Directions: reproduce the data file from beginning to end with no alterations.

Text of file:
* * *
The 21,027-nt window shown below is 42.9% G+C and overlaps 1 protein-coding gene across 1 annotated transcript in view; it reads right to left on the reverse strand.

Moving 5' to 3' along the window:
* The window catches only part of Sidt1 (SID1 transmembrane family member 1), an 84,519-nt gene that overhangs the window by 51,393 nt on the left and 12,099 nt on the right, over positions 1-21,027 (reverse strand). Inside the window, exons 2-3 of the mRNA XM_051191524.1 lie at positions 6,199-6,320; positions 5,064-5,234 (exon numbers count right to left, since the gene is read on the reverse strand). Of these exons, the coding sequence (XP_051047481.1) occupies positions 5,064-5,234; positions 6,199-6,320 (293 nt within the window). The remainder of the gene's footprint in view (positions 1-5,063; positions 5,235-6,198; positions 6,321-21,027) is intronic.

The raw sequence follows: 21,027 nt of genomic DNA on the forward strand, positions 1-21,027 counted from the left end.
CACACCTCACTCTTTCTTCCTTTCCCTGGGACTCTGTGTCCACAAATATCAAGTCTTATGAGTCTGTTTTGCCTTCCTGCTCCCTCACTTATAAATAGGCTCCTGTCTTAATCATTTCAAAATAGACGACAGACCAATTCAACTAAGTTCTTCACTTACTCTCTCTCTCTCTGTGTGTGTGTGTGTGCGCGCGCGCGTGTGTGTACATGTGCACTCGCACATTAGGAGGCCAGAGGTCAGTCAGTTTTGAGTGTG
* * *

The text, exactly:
The 21,027-nt window shown below is 42.9% G+C and overlaps 1 protein-coding gene across 1 annotated transcript in view; it reads right to left on the reverse strand.

Moving 5' to 3' along the window:
* The window catches only part of Sidt1 (SID1 transmembrane family member 1), an 84,519-nt gene that overhangs the window by 51,393 nt on the left and 12,099 nt on the right, over positions 1-21,027 (reverse strand). Inside the window, exons 2-3 of the mRNA XM_051191524.1 lie at positions 6,199-6,320; positions 5,064-5,234 (exon numbers count right to left, since the gene is read on the reverse strand). Of these exons, the coding sequence (XP_051047481.1) occupies positions 5,064-5,234; positions 6,199-6,320 (293 nt within the window). The remainder of the gene's footprint in view (positions 1-5,063; positions 5,235-6,198; positions 6,321-21,027) is intronic.

The raw sequence follows: 21,027 nt of genomic DNA on the forward strand, positions 1-21,027 counted from the left end.
CACACCTCACTCTTTCTTCCTTTCCCTGGGACTCTGTGTCCACAAATATCAAGTCTTATGAGTCTGTTTTGCCTTCCTGCTCCCTCACTTATAAATAGGCTCCTGTCTTAATCATTTCAAAATAGACGACAGACCAATTCAACTAAGTTCTTCACTTACTCTCTCTCTCTCTGTGTGTGTGTGTGTGCGCGCGCGCGTGTGTGTACATGTGCACTCGCACATTAGGAGGCCAGAGGTCAGTCAGTTTTGAGTGTG